Order Before Peace
Kissinger’s Middle East Diplomacy and Its Lessons for Today
Last week, U.S. Secretary of State Rex Tillerson said that the rule of Syrian President Bashar al-Assad was “coming to an end.” But with the rapid decline of both the Islamic State (or ISIS) and foreign support for the so-called rebels, this notion is wishful thinking for most of the international community. For years, news of Assad’s demise has been greatly exaggerated. So too have the negative consequences of his survival, not because of his record but because the most likely alternative to his rule has been even worse, at least as far as U.S. national security is concerned.
Few observers even know what they’ve been advocating, given the pro-rebel bias among Western media outlets. Although they have assiduously broadcast the blood on Assad’s hands, these outlets have also tended to whitewash the rebels to sell the case for regime change. Take, for instance, the Syrian refugee crisis. The conventional wisdom holds that the refugees are pro-rebel, even though detailed survey research finds that the reality is far more nuanced. Most refugees say they fled Assad. But they also say they fled the armed opposition. By far, the most common explanation was that refugees fled both. Honest reporting about all sides of the conflict is imperative for governments and citizens around the world to understand the nature of the regime and the opposition alike.
To appreciate the pro-rebel bias dominant in Western outlets, compare this past spring’s heavy media coverage of the April 4 chemical attack in the Idlib town of Khan Shaykhun to the comparatively little attention given to the suicide attack in the al-Rashideen neighborhood of western Aleppo that occurred on April 15. As a terrorism researcher, I received nonstop interview requests about the former but almost none about the latter.
One explanation for the disparity in media attention is that only the Khan Shaykhun massacre involved Sarin gas, a chemical weapon of mass destruction often seen as taboo in the international community for its indiscriminate effects. Yet the relatively underreported Rashideen attack was arguably even more gruesome. Whereas the Khan Shaykhun attack killed about 90 people, the Rashideen attack killed at least 126, including 80 children en route to Aleppo as part of an international agreement. The only crime of the victims was being Shiite; they were headed to safer ground because their towns of Fuaa and Kefraya were besieged by rebels. The high child death toll was no accident. The perpetrators lured the hungry children with potato chips moments before the suicide blast destroyed the convoy.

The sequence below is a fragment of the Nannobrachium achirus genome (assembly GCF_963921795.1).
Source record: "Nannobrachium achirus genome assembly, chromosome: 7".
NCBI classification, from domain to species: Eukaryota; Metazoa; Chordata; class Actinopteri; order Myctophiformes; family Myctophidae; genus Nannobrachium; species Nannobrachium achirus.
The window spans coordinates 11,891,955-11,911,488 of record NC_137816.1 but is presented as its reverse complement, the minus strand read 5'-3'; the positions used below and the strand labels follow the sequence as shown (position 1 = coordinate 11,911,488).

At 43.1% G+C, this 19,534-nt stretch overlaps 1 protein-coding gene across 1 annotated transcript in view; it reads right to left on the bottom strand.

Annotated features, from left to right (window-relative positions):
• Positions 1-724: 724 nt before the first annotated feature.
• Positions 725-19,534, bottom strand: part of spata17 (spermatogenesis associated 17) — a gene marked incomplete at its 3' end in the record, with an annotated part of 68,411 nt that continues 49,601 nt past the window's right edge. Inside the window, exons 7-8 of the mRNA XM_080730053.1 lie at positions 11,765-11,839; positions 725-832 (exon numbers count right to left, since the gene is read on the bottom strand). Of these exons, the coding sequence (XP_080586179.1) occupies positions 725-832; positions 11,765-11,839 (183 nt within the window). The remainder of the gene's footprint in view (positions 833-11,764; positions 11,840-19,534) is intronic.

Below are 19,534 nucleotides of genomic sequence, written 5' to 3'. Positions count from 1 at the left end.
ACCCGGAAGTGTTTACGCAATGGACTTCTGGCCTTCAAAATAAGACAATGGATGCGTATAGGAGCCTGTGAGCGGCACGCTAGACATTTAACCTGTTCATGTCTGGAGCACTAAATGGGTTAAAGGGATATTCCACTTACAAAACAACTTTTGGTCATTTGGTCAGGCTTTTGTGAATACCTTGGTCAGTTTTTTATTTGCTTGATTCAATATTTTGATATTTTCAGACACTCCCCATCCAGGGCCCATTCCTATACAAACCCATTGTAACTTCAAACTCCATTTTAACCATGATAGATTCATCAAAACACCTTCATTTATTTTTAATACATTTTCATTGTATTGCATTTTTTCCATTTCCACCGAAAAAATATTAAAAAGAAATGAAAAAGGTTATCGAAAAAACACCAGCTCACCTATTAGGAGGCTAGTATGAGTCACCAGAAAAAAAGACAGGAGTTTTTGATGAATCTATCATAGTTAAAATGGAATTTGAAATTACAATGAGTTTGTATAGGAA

What accounts for the differing coverage is the culprit behind each attack. Although the blame game continues, most analysts believe that the Syrian military carried out the Khan Shaykhun attack, whereas Assad’s enemies were behind the one in Rashideen. Unsurprisingly, Western media outlets seized on the former massacre to stress that Assad must go. Pushing the pro-regime change narrative, the lede in the Washington Post ran, “Trump finally realizes the truth about Syria’s Assad. Now what?” The Guardian then published an editorial titled “Assad Knows He Acts with Impunity.” Al Arabiya ran the story “Assad Regime Responsible for Awful Syria Chemical Attack,” and the Associated Press focused on how “Syria’s Assad faces mounting pressure after [the] chemical attack.” Haaretz likewise fixated on Assad. In response to the attack and the media coverage it generated, U.S. President Donald Trump acknowledged that “my attitude toward Syria and Assad has changed very much” and then authorized missile strikes against the Syrian air force. The international community from the United Kingdom to Qatar joined the post-attack chorus that Assad must go given his brutality.